Humanoid robot surgeon startup Vicarious Surgical is making a bold step in the healthcare industry, planning to invent a surgical routine that seems like science fiction. But would definitely be a giant leap if successful. The startup is developing a tiny humanoid robot that can be placed inside a patient’s body through small incision and controlled from anywhere in the world using a virtual reality system connected to the robot surgeon.
The ultimate goal is to perform surgeries on patients using the robot regardless of the distance between the surgeon and the patient while driving down the cost of higher impact surgeries. Vicarious Surgical setup will allow the surgeons to “see” using the robot’s camera (eye) and controls the robot’s arms by simply moving their own.
Founded by Massachusetts Institute of Technology graduates, the Charlestown-based startup just raised additional $10 million in funding led by Bill Gates’ Frontier Fund. Other investors include Khosla capital firm, Jerry Yang’s investment firm AME Cloud Ventures, Innovation Endeavors LLC, Salesforce founder Benioff and Neil Devani of Singularity Holdings VC.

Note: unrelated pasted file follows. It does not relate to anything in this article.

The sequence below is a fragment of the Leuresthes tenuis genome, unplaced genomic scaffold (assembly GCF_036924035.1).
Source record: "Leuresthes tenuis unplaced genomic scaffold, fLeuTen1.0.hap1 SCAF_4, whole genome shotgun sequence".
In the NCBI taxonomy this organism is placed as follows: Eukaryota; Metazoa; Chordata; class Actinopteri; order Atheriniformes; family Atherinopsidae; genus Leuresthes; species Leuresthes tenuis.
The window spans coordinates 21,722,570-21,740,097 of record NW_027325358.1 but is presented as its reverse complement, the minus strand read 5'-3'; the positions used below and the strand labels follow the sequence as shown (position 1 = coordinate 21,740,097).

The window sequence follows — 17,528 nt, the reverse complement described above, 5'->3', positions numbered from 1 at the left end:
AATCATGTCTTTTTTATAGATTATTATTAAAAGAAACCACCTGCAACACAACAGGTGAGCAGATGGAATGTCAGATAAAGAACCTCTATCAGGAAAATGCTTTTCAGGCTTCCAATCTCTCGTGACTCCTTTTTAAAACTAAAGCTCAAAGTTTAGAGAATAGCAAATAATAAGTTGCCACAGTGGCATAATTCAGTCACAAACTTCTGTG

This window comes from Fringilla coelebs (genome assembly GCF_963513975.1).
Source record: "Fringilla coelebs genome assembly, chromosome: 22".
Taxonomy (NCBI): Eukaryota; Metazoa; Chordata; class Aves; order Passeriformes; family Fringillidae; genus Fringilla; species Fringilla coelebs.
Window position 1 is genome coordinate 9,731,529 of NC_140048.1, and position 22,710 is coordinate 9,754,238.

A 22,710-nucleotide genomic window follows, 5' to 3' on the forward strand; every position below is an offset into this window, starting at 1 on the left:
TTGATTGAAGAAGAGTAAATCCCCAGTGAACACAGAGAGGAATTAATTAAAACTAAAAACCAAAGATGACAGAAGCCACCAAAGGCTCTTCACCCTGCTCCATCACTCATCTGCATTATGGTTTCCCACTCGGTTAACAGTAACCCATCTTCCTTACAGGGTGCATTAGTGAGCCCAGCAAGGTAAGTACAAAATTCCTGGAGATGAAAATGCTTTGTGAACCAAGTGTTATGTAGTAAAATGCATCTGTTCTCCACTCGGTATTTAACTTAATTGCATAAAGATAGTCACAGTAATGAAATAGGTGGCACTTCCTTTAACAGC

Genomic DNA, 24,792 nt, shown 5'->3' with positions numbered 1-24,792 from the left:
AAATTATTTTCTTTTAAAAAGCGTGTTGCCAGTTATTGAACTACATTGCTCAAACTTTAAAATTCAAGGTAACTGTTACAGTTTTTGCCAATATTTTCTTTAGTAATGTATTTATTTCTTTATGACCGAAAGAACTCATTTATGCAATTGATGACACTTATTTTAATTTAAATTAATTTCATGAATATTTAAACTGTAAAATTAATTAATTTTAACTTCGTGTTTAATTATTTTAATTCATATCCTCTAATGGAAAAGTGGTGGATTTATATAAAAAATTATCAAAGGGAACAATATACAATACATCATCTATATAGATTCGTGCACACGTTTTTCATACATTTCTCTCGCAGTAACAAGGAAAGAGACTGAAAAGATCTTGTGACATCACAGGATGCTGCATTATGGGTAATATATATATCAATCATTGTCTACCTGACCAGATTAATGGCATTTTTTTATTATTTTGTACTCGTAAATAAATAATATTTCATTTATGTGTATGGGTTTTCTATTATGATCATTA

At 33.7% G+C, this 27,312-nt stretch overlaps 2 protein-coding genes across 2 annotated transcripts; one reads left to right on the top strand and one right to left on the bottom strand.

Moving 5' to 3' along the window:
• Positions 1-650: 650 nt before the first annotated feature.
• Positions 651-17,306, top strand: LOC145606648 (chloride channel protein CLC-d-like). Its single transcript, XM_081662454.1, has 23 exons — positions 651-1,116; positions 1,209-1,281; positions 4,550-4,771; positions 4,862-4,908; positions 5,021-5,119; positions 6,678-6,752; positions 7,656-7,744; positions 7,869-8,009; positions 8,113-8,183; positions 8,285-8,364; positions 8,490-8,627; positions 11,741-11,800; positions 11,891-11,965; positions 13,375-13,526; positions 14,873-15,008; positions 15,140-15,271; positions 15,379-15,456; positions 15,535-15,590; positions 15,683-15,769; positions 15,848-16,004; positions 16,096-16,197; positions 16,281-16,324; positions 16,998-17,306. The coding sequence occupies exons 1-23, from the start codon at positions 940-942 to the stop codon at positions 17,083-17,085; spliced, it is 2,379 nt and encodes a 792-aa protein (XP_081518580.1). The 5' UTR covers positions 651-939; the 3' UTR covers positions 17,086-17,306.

Swiftly combining virtual reality and robots technology is the only path to success here. And the company hopes to use the fund in the redefining process. Vicarious Surgical cofounders, Adam Sachs and Sammy Khalifa, have been working on the technology for roughly five years, almost since after meeting as undergraduates.
“We’ve been working on ways to miniaturize robotics and put all of the motion of surgery into the abdominal cavity,” 27-year old Sachs told TechCrunch. “You won’t be confined to move around if all the motion is placed inside the abdominal cavity.”
The team will target how it could use the technology to improve healthcare in the remote areas once the initial goal is met. Currently, the task is to successfully shrink the robot doctors and placing them in patient’s bodies where they can be controlled virtually.
The founders initially bootstrapped Vicarious Surgical in 2016, raising a small seed round before progressively closing larger tranches from bigger investors. The company has raised a total of about $31.8 million in funding for the development of its technology.